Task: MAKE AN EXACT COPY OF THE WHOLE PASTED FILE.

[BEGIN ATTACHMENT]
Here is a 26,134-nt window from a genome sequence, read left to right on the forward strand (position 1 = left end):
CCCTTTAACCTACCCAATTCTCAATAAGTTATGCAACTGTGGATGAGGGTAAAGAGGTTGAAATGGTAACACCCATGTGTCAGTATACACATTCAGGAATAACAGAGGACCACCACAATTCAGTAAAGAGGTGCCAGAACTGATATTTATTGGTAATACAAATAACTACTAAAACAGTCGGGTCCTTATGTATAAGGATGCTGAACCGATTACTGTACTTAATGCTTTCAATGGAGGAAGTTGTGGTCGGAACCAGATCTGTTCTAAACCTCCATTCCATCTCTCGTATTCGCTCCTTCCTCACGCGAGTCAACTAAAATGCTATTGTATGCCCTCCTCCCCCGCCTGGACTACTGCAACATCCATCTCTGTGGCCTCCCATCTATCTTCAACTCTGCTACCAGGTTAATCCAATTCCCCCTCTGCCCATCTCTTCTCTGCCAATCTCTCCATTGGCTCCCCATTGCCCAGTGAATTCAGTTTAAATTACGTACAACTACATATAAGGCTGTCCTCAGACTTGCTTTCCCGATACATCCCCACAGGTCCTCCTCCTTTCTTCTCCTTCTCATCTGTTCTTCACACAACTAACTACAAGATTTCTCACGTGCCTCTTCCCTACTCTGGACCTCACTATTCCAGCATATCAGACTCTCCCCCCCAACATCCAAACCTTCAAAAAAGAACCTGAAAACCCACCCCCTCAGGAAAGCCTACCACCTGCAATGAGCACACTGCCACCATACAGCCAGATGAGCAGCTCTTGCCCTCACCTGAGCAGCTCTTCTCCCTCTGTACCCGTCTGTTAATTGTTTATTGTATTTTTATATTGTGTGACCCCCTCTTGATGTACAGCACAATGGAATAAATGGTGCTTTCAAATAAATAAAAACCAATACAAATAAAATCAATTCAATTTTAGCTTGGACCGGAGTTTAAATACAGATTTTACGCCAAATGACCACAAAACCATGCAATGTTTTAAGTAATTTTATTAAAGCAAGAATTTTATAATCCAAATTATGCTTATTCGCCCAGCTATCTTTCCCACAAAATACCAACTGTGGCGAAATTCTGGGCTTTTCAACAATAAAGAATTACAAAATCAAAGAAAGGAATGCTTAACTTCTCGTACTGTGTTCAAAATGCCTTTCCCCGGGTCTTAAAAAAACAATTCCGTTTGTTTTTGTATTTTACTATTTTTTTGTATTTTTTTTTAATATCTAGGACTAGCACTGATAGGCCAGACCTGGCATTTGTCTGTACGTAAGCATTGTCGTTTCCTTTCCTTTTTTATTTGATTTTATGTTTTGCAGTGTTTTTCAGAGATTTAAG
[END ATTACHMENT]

Here is a 26,134-nt window from a genome sequence, read left to right on the forward strand (position 1 = left end):
CCCTTTAACCTACCCAATTCTCAATAAGTTATGCAACTGTGGATGAGGGTAAAGAGGTTGAAATGGTAACACCCATGTGTCAGTATACACATTCAGGAATAACAGAGGACCACCACAATTCAGTAAAGAGGTGCCAGAACTGATATTTATTGGTAATACAAATAACTACTAAAACAGTCGGGTCCTTATGTATAAGGATGCTGAACCGATTACTGTACTTAATGCTTTCAATGGAGGAAGTTGTGGTCGGAACCAGATCTGTTCTAAACCTCCATTCCATCTCTCGTATTCGCTCCTTCCTCACGCGAGTCAACTAAAATGCTATTGTATGCCCTCCTCCCCCGCCTGGACTACTGCAACATCCATCTCTGTGGCCTCCCATCTATCTTCAACTCTGCTACCAGGTTAATCCAATTCCCCCTCTGCCCATCTCTTCTCTGCCAATCTCTCCATTGGCTCCCCATTGCCCAGTGAATTCAGTTTAAATTACGTACAACTACATATAAGGCTGTCCTCAGACTTGCTTTCCCGATACATCCCCACAGGTCCTCCTCCTTTCTTCTCCTTCTCATCTGTTCTTCACACAACTAACTACAAGATTTCTCACGTGCCTCTTCCCTACTCTGGACCTCACTATTCCAGCATATCAGACTCTCCCCCCCAACATCCAAACCTTCAAAAAAGAACCTGAAAACCCACCCCCTCAGGAAAGCCTACCACCTGCAATGAGCACACTGCCACCATACAGCCAGATGAGCAGCTCTTGCCCTCACCTGAGCAGCTCTTCTCCCTCTGTACCCGTCTGTTAATTGTTTATTGTATTTTTATATTGTGTGACCCCCTCTTGATGTACAGCACAATGGAATAAATGGTGCTTTCAAATAAATAAAAACCAATACAAATAAAATCAATTCAATTTTAGCTTGGACCGGAGTTTAAATACAGATTTTACGCCAAATGACCACAAAACCATGCAATGTTTTAAGTAATTTTATTAAAGCAAGAATTTTATAATCCAAATTATGCTTATTCGCCCAGCTATCTTTCCCACAAAATACCAACTGTGGCGAAATTCTGGGCTTTTCAACAATAAAGAATTACAAAATCAAAGAAAGGAATGCTTAACTTCTCGTACTGTGTTCAAAATGCCTTTCCCCGGGTCTTAAAAAAACAATTCCGTTTGTTTTTGTATTTTACTATTTTTTTGTATTTTTTTTTAATATCTAGGACTAGCACTGATAGGCCAGACCTGGCATTTGTCTGTACGTAAGCATTGTCGTTTCCTTTCCTTTTTTATTTGATTTTATGTTTTGCAGTGTTTTTCAGAGATTTAAG